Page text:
Cape Town - National Assembly Speaker Nosiviwe Mapisa-Nqakula has advised the EFF that the rules of the national legislature did not permit the establishment of a Section 89 inquiry against a president without a prescribed process.
This comes after the red berets wrote to Mapisa-Nqakula on Wednesday to establish the impeachment process against President Cyril Ramaphosa.
The party’s demand came after the Constitutional Court dashed Ramaphosa’s hopes of reviewing and setting aside the report of the independent panel led by former Chief Justice Sandile Ngcobo, which found that he has a case to answer on the Phala Phala scandal.
The apex court had concluded that Ramaphosa had not made a case for exclusive jurisdiction or direct access.
Ramaphosa approached the court to review and set aside the report in December ahead of the National Assembly voting against the report.
On Thursday, parliamentary spokesperson Moloto Mothapo said the EFF had wanted its proposal for the establishment of a Section 89 panel included for discussion in the agenda of the National Assembly Programme Committee (NAPC), which met earlier in the day.
“In the letter, the EFF asked the Speaker to also prepare a motion for the establishment of an impeachment committee for the Section 89 inquiry, to serve before the NAPC for discussion.
“In her reply, the Speaker said the order of the Constitutional Court of March 1, 2023, that the President had not made out a case for exclusive jurisdiction or direct access to the Court, in no way invalidates the decision of the Assembly taken on December 13, 2022 when the matter was concluded,” he said.
Parliament had considered the Section 89 report and decided not to adopt it, a move that effectively meant the impeachment process against Ramaphosa could not be instituted.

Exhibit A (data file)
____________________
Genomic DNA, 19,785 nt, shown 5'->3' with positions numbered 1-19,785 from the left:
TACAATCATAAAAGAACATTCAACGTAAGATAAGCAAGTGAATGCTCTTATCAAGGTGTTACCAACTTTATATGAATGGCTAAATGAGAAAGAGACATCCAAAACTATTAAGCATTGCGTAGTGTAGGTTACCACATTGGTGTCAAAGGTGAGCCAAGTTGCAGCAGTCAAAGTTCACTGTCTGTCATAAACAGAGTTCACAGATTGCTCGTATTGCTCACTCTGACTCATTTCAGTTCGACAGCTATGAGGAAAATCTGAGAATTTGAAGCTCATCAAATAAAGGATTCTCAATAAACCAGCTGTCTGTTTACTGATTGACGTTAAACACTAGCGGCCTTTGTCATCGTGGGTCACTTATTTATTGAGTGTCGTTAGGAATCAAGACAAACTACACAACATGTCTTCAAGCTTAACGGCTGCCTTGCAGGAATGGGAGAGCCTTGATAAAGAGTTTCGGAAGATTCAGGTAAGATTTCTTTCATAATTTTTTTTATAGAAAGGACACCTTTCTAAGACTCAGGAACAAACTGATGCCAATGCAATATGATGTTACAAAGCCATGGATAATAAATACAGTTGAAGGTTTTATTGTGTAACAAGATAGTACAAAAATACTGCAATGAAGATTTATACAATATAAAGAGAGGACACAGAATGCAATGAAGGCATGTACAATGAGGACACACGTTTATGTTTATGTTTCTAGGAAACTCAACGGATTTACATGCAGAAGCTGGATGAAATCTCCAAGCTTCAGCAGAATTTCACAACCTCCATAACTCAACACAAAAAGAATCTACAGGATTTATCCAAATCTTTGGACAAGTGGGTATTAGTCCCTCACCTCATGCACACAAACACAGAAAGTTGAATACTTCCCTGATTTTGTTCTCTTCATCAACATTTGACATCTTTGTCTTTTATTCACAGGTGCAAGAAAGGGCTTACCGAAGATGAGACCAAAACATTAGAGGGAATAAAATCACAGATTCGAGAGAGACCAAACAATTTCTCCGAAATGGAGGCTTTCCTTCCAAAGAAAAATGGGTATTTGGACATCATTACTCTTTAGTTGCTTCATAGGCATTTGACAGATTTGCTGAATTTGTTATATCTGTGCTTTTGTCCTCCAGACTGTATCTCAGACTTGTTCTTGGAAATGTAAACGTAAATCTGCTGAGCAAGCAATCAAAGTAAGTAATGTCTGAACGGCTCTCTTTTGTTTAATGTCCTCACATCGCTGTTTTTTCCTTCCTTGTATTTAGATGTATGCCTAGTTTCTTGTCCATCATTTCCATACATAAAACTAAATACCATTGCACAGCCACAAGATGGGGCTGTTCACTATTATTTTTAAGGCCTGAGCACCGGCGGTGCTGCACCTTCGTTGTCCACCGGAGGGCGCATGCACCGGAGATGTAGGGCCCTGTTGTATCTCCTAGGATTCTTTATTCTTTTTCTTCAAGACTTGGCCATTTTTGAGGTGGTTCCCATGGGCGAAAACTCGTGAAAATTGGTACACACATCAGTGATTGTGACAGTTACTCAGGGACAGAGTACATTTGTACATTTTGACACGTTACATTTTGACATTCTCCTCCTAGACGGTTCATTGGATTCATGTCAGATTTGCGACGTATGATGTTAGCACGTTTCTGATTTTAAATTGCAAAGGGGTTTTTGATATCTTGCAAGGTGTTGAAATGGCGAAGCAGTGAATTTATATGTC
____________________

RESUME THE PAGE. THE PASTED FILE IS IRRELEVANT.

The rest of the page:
Mothapo also said the Constitutional Court order made no findings in relation to the merits of the panel report or the validity of the decision of the National Assembly.
However, the ATM has since approached the Western Cape High Court to review and set aside Mapisa-Nqakula’s decision to reject its request for a secret vote on the Section 89 independent panel report.
The application was heard last month by the full bench of the high court and judgment was reserved.
ATM leader Vuyolwethu Zungula said in court papers the decision to reject his party’s request for a secret ballot should be declared unconstitutional and invalid.
Zungula also said Mapisa-Nqakula applied an incorrect test when determining the voting procedure.
Mapisa-Nqakula argued in turn that the ATM’s application was seeking sweeping relief that would intrude into the authority of parliament.
She said she was empowered by the parliamentary rules to exercise discretion to determine voting procedure.